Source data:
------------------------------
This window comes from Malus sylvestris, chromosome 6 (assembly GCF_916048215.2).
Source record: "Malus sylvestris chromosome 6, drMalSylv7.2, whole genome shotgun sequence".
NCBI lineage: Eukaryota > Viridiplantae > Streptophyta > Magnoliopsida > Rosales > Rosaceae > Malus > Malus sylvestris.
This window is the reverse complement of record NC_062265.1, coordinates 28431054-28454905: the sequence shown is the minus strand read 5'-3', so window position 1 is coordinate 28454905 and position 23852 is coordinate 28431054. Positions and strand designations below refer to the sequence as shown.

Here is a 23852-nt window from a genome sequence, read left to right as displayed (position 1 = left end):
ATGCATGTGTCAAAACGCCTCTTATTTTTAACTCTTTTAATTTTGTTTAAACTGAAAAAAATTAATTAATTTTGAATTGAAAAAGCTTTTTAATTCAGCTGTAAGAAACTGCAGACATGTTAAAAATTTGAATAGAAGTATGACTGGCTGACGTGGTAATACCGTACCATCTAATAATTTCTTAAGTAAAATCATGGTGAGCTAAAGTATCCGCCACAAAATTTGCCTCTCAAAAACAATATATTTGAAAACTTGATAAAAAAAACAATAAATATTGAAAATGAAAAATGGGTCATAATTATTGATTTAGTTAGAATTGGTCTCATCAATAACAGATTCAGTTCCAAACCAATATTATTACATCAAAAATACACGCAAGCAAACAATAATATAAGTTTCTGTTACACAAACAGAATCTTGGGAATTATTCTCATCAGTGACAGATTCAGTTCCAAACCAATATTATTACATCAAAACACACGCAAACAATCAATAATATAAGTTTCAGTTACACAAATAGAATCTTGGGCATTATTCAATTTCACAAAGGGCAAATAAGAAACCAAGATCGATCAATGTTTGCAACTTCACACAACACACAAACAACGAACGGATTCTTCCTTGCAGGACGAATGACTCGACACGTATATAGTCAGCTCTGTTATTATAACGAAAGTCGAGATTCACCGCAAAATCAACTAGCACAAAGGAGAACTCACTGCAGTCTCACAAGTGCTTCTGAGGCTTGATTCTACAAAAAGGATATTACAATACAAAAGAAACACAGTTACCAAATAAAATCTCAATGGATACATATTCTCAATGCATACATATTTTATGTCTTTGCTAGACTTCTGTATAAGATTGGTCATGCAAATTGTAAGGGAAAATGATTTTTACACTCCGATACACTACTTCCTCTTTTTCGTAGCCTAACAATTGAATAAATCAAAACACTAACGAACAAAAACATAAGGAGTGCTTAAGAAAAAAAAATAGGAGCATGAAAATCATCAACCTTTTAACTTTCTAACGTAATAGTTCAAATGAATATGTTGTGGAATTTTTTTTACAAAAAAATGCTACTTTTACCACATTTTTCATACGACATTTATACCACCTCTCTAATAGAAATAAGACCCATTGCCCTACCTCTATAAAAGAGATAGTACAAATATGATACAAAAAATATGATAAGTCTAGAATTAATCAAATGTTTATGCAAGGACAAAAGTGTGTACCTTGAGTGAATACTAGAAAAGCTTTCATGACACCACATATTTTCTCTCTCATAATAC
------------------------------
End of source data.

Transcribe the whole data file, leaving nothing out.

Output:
This window comes from Malus sylvestris, chromosome 6 (assembly GCF_916048215.2).
Source record: "Malus sylvestris chromosome 6, drMalSylv7.2, whole genome shotgun sequence".
NCBI lineage: Eukaryota > Viridiplantae > Streptophyta > Magnoliopsida > Rosales > Rosaceae > Malus > Malus sylvestris.
This window is the reverse complement of record NC_062265.1, coordinates 28431054-28454905: the sequence shown is the minus strand read 5'-3', so window position 1 is coordinate 28454905 and position 23852 is coordinate 28431054. Positions and strand designations below refer to the sequence as shown.

Here is a 23852-nt window from a genome sequence, read left to right as displayed (position 1 = left end):
ATGCATGTGTCAAAACGCCTCTTATTTTTAACTCTTTTAATTTTGTTTAAACTGAAAAAAATTAATTAATTTTGAATTGAAAAAGCTTTTTAATTCAGCTGTAAGAAACTGCAGACATGTTAAAAATTTGAATAGAAGTATGACTGGCTGACGTGGTAATACCGTACCATCTAATAATTTCTTAAGTAAAATCATGGTGAGCTAAAGTATCCGCCACAAAATTTGCCTCTCAAAAACAATATATTTGAAAACTTGATAAAAAAAACAATAAATATTGAAAATGAAAAATGGGTCATAATTATTGATTTAGTTAGAATTGGTCTCATCAATAACAGATTCAGTTCCAAACCAATATTATTACATCAAAAATACACGCAAGCAAACAATAATATAAGTTTCTGTTACACAAACAGAATCTTGGGAATTATTCTCATCAGTGACAGATTCAGTTCCAAACCAATATTATTACATCAAAACACACGCAAACAATCAATAATATAAGTTTCAGTTACACAAATAGAATCTTGGGCATTATTCAATTTCACAAAGGGCAAATAAGAAACCAAGATCGATCAATGTTTGCAACTTCACACAACACACAAACAACGAACGGATTCTTCCTTGCAGGACGAATGACTCGACACGTATATAGTCAGCTCTGTTATTATAACGAAAGTCGAGATTCACCGCAAAATCAACTAGCACAAAGGAGAACTCACTGCAGTCTCACAAGTGCTTCTGAGGCTTGATTCTACAAAAAGGATATTACAATACAAAAGAAACACAGTTACCAAATAAAATCTCAATGGATACATATTCTCAATGCATACATATTTTATGTCTTTGCTAGACTTCTGTATAAGATTGGTCATGCAAATTGTAAGGGAAAATGATTTTTACACTCCGATACACTACTTCCTCTTTTTCGTAGCCTAACAATTGAATAAATCAAAACACTAACGAACAAAAACATAAGGAGTGCTTAAGAAAAAAAAATAGGAGCATGAAAATCATCAACCTTTTAACTTTCTAACGTAATAGTTCAAATGAATATGTTGTGGAATTTTTTTTACAAAAAAATGCTACTTTTACCACATTTTTCATACGACATTTATACCACCTCTCTAATAGAAATAAGACCCATTGCCCTACCTCTATAAAAGAGATAGTACAAATATGATACAAAAAATATGATAAGTCTAGAATTAATCAAATGTTTATGCAAGGACAAAAGTGTGTACCTTGAGTGAATACTAGAAAAGCTTTCATGACACCACATATTTTCTCTCTCATAATAC